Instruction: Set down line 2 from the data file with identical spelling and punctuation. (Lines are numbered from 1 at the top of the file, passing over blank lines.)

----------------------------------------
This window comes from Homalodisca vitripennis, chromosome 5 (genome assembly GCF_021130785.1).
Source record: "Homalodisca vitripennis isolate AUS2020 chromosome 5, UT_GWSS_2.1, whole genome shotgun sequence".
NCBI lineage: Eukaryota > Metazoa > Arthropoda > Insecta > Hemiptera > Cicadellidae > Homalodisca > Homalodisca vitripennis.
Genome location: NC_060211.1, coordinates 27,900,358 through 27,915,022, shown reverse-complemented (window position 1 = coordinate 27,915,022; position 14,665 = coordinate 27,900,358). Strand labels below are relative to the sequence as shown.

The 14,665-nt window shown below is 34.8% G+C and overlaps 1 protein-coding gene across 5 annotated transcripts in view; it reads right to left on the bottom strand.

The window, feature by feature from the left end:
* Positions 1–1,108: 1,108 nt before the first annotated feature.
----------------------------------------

Source record: "Homalodisca vitripennis isolate AUS2020 chromosome 5, UT_GWSS_2.1, whole genome shotgun sequence".